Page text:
Where is the Engineering
office is located at the Northwest Annex, 5280 Northwest Drive,
Suite C, Bellingham, Washington. For directions, please see
the map to
the Northwest Annex. For additional information, please contact
do I obtain publications and copies from your office?
- In person at
Drive, Suite C, Bellingham, Washington, Monday-Friday,
8:30 A.M.-4:30 P.M., except holidays.
- Via mail. Payment
must be received before copies can be mailed. Simply call
our office with your order. The cost of postage will be added
to mail-in orders. Please allow 7-10 days for delivery upon
receipt of payment in our office. Orders of five copies or
more may take longer.
there a survey of my property?
Division is the repository for all recorded surveys starting
in 1972. Long plats, short plats, and binding site plans are
also available and may provide useful survey information.
Some historical mapping and surveying information is also
available for inspection.
can I find my property line?
Some parcels are
already surveyed. Most are not. Property is bought
and sold by deeds referencing a legal description. The
legal description is sometimes shown on a subdivision map
or a record of survey, if it has been surveyed. A new
survey is provided by private land surveyors and costs from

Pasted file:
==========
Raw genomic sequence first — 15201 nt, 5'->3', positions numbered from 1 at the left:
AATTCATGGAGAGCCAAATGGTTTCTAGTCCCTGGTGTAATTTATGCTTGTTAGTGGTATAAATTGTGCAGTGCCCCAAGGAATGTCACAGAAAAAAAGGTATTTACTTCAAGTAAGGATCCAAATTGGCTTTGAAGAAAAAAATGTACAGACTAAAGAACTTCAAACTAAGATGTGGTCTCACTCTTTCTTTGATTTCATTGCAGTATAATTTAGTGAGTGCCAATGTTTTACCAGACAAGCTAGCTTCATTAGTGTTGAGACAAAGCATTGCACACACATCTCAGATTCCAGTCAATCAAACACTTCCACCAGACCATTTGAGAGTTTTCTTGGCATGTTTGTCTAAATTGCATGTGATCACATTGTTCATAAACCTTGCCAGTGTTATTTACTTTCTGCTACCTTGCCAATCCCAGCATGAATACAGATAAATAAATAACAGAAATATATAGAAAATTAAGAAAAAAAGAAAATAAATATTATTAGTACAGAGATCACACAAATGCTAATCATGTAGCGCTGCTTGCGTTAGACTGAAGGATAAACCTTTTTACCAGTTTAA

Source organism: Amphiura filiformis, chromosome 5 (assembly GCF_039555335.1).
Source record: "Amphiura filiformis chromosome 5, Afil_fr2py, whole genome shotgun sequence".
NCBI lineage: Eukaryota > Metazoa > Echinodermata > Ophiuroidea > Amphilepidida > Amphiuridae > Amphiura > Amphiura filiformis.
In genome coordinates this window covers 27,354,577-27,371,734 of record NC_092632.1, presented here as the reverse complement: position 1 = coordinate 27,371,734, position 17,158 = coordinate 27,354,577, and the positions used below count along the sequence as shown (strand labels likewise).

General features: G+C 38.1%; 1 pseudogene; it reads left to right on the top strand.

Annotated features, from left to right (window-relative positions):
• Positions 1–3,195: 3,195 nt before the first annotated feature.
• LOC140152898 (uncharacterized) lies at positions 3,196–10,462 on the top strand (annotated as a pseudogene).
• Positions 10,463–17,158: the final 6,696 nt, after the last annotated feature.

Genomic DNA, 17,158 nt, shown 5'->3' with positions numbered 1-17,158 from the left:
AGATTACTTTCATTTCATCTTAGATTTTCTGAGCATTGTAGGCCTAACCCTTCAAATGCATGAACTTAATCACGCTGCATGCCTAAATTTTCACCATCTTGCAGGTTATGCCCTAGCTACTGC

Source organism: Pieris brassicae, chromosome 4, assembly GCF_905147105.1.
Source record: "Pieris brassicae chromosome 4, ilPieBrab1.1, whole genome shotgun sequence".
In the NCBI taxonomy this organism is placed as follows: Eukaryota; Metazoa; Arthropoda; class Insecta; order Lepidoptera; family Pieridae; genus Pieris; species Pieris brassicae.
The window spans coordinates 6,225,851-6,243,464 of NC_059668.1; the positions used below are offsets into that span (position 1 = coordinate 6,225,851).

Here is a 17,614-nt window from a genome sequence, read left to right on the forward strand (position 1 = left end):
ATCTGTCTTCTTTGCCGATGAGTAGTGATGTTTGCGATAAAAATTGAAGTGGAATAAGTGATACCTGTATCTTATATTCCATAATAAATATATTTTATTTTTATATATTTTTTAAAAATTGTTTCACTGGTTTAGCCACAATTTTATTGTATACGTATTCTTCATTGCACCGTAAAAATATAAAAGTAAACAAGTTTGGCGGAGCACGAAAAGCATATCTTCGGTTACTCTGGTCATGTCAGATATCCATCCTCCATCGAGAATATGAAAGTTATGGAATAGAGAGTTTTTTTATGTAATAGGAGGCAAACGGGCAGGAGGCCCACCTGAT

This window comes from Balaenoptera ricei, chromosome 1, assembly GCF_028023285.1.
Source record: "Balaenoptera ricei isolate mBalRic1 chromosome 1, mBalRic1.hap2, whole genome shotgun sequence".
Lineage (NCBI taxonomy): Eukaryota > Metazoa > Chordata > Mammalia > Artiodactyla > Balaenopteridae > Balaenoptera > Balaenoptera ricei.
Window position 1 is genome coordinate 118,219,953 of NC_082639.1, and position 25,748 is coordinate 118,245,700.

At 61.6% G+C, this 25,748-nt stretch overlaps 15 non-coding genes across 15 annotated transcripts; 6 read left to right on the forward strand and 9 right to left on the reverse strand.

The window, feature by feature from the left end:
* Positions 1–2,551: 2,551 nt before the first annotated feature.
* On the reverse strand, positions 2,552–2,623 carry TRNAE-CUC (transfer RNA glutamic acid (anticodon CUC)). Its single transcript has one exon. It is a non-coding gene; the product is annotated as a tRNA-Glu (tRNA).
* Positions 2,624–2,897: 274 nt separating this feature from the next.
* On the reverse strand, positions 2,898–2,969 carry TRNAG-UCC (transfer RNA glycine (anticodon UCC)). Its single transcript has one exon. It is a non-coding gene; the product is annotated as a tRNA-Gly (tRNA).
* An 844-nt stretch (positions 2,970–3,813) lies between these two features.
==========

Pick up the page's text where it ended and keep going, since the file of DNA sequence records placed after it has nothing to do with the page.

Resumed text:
several hundred to several thousand dollars depending on the
size and difficulty of the parcel.
- Obtain a copy of the deed.
- Visit the County Engineer and research existing maps and
surveys at the office on Northwest Drive.
- Try and find or recover any existing corners.
- Contact a Professional Land Surveyor for a survey.
do I obtain a parcel number?
For new parcel
numbers, please contact the Whatcom County Assessor at (360)
676-6790. Maps of existing parcel numbers can be obtained from the County
Assessor or our office. However, you must provide either the
owner’s full name or a site address in order for us
do I get access to my property?
Access from a County
road or County right-of-way is by permit from the Engineering
office. Construction, use, or maintenance of private easements
are regulated by Whatcom County Planning and Development Services at (360) 676-6907.
is a Revocable
can you tell me about an easement?
are granted to the public, such as utilities, drainage, and
other roadway facilities, and are declared or shown on a recorded
subdivision, the Engineering office cannot help with easements.
Easements are a private issue of title that require the original
deeds and documents available from the recording section of
the Auditor’s office or a title company.
constitutes a legal ingress/egress of record?
It is an easement
and/or a deed that has been created specifically for ingress/egress
(access and any other uses specified). It has been acknowledged
(notarized) and recorded with the County Auditor’s office.
there water/sewer service to my property?
does not provide or administer water or sewer service. Please
seek assistance from the County Health Department, at (360)
676-6724, or information from the appropriate water association,
district or municipality.
do I obtain an address for my property?
Division is the only agency that may assign addresses in unincorporated
Whatcom County. To have an address assigned to your property,
you must complete an application form and return it, along
with the $35.00 fee, to the Engineering office. The application